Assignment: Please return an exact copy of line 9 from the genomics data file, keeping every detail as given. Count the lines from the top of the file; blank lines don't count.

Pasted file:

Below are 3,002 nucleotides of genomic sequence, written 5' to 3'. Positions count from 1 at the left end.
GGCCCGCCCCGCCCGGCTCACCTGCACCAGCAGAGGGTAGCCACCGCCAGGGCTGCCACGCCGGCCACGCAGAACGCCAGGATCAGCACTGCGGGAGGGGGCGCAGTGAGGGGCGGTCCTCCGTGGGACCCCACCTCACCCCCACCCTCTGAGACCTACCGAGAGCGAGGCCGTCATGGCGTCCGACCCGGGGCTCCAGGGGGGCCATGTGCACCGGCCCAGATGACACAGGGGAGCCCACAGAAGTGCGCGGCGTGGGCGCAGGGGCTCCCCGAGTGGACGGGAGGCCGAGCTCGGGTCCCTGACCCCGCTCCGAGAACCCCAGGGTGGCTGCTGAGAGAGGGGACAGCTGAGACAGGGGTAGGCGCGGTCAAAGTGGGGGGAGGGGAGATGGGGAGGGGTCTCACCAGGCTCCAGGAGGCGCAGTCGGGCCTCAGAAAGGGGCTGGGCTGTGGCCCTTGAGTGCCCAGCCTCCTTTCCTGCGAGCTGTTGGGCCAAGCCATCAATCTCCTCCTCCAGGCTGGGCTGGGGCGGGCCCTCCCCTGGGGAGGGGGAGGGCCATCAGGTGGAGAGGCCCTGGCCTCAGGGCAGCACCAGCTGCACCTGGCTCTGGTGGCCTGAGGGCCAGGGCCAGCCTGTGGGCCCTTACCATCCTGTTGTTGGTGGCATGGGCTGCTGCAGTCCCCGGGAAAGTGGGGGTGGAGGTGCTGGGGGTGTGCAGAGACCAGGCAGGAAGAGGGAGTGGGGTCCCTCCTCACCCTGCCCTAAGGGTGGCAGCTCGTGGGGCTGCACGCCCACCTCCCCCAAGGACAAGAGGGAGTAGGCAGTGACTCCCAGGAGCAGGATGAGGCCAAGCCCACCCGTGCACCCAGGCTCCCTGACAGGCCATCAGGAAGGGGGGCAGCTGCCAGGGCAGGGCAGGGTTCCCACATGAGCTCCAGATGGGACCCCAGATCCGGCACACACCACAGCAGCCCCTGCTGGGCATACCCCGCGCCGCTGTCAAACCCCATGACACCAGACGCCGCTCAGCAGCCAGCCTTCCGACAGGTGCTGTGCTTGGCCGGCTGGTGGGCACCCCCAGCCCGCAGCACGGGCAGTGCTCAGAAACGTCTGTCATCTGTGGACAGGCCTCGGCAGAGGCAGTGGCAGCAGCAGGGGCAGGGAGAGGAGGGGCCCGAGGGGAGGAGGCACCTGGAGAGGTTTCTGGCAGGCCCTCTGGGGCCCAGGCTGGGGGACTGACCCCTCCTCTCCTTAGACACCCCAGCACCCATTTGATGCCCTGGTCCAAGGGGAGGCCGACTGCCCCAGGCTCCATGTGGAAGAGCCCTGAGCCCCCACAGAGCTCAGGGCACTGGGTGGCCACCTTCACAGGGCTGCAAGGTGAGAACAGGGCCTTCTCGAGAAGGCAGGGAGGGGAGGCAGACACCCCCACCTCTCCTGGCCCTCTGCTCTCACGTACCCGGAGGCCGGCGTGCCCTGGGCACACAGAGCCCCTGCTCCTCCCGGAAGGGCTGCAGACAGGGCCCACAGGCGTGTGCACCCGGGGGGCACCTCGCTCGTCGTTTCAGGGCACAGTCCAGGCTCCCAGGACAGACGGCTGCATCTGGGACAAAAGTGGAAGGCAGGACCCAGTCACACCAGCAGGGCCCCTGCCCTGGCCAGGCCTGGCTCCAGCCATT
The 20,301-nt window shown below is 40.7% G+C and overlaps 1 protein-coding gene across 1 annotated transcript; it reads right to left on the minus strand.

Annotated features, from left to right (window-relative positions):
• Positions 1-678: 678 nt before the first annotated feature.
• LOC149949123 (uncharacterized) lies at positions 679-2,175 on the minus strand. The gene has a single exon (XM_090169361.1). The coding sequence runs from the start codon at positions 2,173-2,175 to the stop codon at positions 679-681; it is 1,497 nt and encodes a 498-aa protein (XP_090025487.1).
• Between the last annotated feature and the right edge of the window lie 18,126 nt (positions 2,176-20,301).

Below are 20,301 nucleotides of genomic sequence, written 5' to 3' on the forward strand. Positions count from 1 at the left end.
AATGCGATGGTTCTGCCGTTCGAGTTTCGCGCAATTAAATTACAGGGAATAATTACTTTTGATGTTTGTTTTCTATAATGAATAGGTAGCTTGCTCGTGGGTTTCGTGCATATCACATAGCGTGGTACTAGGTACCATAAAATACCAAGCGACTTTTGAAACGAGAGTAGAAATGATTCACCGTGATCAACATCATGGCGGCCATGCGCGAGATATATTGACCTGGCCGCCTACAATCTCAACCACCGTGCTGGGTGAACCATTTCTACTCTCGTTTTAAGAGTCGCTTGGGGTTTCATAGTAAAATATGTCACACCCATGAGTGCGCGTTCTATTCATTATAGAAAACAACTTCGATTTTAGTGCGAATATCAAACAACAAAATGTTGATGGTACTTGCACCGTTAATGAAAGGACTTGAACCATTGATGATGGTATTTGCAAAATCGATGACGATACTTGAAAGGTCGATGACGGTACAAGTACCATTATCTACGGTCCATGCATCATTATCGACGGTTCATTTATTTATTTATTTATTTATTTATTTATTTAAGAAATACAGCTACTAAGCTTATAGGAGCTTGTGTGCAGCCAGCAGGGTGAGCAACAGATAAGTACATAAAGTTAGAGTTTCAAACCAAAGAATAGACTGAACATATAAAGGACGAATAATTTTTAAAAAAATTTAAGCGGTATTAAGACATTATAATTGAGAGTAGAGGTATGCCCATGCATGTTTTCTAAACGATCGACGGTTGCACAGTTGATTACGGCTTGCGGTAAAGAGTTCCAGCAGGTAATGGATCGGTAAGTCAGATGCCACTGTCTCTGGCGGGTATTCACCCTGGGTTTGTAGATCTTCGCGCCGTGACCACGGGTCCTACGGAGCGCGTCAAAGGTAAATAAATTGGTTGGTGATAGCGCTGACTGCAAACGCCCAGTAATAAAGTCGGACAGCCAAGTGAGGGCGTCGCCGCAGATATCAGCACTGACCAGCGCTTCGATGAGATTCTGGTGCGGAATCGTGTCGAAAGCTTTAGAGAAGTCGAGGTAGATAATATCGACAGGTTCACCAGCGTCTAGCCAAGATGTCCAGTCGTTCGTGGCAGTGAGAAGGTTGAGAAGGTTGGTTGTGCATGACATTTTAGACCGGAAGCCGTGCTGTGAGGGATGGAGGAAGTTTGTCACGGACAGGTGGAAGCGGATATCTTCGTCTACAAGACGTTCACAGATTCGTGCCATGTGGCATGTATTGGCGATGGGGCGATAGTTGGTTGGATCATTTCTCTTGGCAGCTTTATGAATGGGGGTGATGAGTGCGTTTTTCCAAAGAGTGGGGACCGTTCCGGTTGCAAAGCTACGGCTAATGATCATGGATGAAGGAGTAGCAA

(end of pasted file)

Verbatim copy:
AATGCGATGGTTCTGCCGTTCGAGTTTCGCGCAATTAAATTACAGGGAATAATTACTTTTGATGTTTGTTTTCTATAATGAATAGGTAGCTTGCTCGTGGGTTTCGTGCATATCACATAGCGTGGTACTAGGTACCATAAAATACCAAGCGACTTTTGAAACGAGAGTAGAAATGATTCACCGTGATCAACATCATGGCGGCCATGCGCGAGATATATTGACCTGGCCGCCTACAATCTCAACCACCGTGCTGGGTGAACCATTTCTACTCTCGTTTTAAGAGTCGCTTGGGGTTTCATAGTAAAATATGTCACACCCATGAGTGCGCGTTCTATTCATTATAGAAAACAACTTCGATTTTAGTGCGAATATCAAACAACAAAATGTTGATGGTACTTGCACCGTTAATGAAAGGACTTGAACCATTGATGATGGTATTTGCAAAATCGATGACGATACTTGAAAGGTCGATGACGGTACAAGTACCATTATCTACGGTCCATGCATCATTATCGACGGTTCATTTATTTATTTATTTATTTATTTATTTATTTAAGAAATACAGCTACTAAGCTTATAGGAGCTTGTGTGCAGCCAGCAGGGTGAGCAACAGATAAGTACATAAAGTTAGAGTTTCAAACCAAAGAATAGACTGAACATATAAAGGACGAATAATTTTTAAAAAAATTTAAGCGGTATTAAGACATTATAATTGAGAGTAGAGGTATGCCCATGCATGTTTTCTAAACGATCGACGGTTGCACAGTTGATTACGGCTTGCGGTAAAGAGTTCCAGCAGGTAATGGATCGGTAAGTCAGATGCCACTGTCTCTGGCGGGTATTCACCCTGGGTTTGTAGATCTTCGCGCCGTGACCACGGGTCCTACGGAGCGCGTCAAAGGTAAATAAATTGGTTGGTGATAGCGCTGACTGCAAACGCCCAGTAATAAAGTCGGACAGCCAAGTGAGGGCGTCGCCGCAGATATCAGCACTGACCAGCGCTTCGATGAGATTCTGGTGCGGAATCGTGTCGAAAGCTTTAGAGAAGTCGAGGTAGATAATATCGACAGGTTCACCAGCGTCTAGCCAAGATGTCCAGTCGTTCGTGGCAGTGAGAAGGTTGAGAAGGTTGGTTGTGCATGACATTTTAGACCGGAAGCCGTGCTGTGAGGGATGGAGGAAGTTTGTCACGGACAGGTGGAAGCGGATATCTTCGTCTACAAGACGTTCACAGATTCGTGCCATGTGGCATGTATTGGCGATGGGGCGATAGTTGGTTGGATCATTTCTCTTGGCAGCTTTATGAATGGGGGTGATGAGTGCGTTTTTCCAAAGAGTGGGGACCGTTCCGGTTGCAAAGCTACGGCTAATGATCATGGATGAAGGAGTAGCAA